- Ada Be
On the occasion of Texas governor Rick Perry’s entry into the Republican presidential primary, the New Yorker is highlighting on its website David Grann’s astonishing 2009 feature about Cameron Todd Willingham, a potentially innocent man accused of—and executed for—lighting a house fire that killed his three children. “Trial by Fire” reiterates some of what the Chicago Tribune found in a 2004 analysis—namely that the techniques used by investigators into the alleged arson were outdated and misleading. “There’s nothing to suggest to any reasonable arson investigator that this was an arson fire,” chemist Gerald Hurst, who authored a report on the case, told the Trib. “It was just a fire.”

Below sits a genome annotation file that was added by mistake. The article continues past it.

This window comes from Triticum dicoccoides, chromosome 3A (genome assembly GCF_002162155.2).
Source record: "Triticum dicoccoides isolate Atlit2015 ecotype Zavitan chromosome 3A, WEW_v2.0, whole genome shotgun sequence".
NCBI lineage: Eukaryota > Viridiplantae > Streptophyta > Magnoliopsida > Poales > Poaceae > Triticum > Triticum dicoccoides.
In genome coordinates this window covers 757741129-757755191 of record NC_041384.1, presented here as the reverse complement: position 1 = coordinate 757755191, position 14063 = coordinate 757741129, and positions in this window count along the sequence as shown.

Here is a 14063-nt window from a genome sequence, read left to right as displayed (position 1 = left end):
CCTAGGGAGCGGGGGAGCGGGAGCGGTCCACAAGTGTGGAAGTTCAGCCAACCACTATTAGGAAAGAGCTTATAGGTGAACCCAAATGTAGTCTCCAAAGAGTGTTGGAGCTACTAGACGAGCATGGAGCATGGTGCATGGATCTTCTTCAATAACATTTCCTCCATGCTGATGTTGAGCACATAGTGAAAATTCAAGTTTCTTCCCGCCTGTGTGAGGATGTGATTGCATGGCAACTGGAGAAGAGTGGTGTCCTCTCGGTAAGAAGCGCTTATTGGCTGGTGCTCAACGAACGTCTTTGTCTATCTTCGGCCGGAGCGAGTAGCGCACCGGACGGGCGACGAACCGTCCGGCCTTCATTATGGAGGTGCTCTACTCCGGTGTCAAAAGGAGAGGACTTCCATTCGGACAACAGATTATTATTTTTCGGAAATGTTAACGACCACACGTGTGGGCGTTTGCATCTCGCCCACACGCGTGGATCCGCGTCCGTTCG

Even Edward Cheever, one of the state deputy fire marshals who had assisted in the original investigation of the 1991 fire, acknowledged that Hurst’s criticism was valid.
“At the time of the Corsicana fire, we were still testifying to things that aren’t accurate today,” he said. “They were true then, but they aren’t now.
“Hurst,” he added, “was pretty much right on. … We know now not to make those same assumptions.”